Abstract: The defence industries in France and elsewhere have, in recent years, undergone important technological, organizational and institutional changes that have profoundly altered their architectures. These changes have introduced a new division of labour bringing new opportunities for interaction leading to the creation of additional assets. In this context, the issue of protecting innovations and their exploitation has become central. Managing Intellectual Property Rights (IPR) requires industrial groups to draw on additional capabilities. This article analyzes these evolutions and focuses in particular on the new organizational arrangements that have accompanied them. Using the case of Thales, which in 2005 outsourced its Intellectual Property (IP), we answer questions such as: why should IP be outsourced; how should the outsourcing of IP activities be organized; and, how should capabilities involved in this new organizational arrangement be managed. These issues lie at the centre of this research and illustrate new challenges inherent to in-house and outsourced IPR management strategies.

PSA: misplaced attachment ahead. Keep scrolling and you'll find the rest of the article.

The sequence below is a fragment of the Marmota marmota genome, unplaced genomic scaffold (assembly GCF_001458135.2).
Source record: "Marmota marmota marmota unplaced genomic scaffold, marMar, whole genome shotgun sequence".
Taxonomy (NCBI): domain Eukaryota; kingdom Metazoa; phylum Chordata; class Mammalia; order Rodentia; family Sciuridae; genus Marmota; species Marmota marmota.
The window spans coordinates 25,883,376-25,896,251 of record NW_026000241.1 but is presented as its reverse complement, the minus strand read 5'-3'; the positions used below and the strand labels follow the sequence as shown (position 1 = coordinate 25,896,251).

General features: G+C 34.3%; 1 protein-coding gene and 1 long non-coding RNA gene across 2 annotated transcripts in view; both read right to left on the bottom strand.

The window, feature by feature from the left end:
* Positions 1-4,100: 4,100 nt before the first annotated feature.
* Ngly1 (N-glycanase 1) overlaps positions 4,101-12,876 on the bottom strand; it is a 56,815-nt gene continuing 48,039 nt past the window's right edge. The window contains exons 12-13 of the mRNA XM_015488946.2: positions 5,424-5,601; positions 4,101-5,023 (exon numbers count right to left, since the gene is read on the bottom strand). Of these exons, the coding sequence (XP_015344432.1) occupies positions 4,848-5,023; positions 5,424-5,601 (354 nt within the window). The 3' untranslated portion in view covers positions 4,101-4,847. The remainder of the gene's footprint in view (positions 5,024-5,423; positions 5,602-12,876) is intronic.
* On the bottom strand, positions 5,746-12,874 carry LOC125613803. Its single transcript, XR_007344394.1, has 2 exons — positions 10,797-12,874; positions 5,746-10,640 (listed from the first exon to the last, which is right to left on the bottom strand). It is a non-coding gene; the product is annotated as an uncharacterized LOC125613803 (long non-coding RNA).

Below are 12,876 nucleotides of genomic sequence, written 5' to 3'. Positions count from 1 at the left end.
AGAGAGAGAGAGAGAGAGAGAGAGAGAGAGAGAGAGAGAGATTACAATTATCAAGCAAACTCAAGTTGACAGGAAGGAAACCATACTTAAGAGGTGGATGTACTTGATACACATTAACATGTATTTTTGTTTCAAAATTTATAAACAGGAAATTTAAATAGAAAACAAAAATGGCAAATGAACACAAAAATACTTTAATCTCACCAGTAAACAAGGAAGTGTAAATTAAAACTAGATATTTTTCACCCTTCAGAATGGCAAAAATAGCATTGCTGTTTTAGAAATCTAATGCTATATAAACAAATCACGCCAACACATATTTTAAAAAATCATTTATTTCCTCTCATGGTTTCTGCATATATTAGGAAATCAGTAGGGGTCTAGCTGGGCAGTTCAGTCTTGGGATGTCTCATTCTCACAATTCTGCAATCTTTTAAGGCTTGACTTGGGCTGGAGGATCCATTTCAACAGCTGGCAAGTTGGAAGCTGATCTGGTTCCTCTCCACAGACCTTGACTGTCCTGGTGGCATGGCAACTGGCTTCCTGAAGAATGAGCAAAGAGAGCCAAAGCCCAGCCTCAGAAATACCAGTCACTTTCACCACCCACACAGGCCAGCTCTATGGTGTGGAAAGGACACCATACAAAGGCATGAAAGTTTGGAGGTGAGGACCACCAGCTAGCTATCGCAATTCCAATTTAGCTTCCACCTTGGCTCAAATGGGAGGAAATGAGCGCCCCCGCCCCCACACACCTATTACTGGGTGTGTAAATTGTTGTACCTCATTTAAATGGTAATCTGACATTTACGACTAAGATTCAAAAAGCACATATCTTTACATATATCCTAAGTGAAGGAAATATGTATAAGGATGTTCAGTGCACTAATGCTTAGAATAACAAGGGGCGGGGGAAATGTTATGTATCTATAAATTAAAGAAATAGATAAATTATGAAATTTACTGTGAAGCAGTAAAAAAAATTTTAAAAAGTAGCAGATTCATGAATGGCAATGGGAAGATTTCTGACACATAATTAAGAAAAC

Keywords: Intellectual Property - Complex industries - Organization - Outsourcing - Case study
    Date: 2014
  4. By: Jens K. Perret (European Institute for International Economic Relations at the University of Wuppertal)
    Abstract: For many decades culture has been considered to have a significant impact on the productivity of people. This study observes for the Russian Federation, on the basis of the ARENA study by Sreda, the impact of the share of the most prominent religious groups on economic output as well as on regional innovativeness measured by patent grants from Rospatent. While some issues of causality remain, the analysis shows that standard deductions concerning the religions effect on growth from religious doctrines hold true for the regions oft he Russian Federation as well. The effects on regional patenting, however, are not as clear.